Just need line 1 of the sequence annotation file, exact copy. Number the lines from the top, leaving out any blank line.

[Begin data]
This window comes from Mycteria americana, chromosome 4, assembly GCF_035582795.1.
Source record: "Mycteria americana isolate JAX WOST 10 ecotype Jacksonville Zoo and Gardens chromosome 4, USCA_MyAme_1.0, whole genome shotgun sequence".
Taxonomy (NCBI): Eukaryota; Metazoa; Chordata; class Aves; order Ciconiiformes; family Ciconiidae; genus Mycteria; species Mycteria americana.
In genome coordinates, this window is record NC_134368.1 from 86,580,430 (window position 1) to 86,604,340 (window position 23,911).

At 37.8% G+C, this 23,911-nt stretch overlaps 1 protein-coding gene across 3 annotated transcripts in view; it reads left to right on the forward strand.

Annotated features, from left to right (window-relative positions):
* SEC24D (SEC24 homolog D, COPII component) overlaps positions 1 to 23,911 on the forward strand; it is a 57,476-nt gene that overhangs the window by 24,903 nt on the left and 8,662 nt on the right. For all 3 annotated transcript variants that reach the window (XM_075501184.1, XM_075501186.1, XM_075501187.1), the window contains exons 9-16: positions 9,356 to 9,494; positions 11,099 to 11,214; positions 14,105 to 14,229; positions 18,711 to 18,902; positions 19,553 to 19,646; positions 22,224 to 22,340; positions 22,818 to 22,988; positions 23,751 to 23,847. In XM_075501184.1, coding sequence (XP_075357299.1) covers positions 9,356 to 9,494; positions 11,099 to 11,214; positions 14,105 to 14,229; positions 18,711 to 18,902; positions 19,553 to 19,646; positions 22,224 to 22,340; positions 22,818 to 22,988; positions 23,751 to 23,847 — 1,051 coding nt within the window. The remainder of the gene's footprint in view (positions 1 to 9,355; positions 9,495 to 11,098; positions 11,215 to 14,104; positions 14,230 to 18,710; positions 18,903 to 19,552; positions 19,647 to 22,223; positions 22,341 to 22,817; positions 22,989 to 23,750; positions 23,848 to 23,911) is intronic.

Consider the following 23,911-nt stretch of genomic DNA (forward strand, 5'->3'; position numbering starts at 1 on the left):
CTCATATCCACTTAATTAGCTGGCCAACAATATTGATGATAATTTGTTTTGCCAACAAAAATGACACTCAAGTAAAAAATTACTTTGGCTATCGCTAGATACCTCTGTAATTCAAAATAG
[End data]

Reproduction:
This window comes from Mycteria americana, chromosome 4, assembly GCF_035582795.1.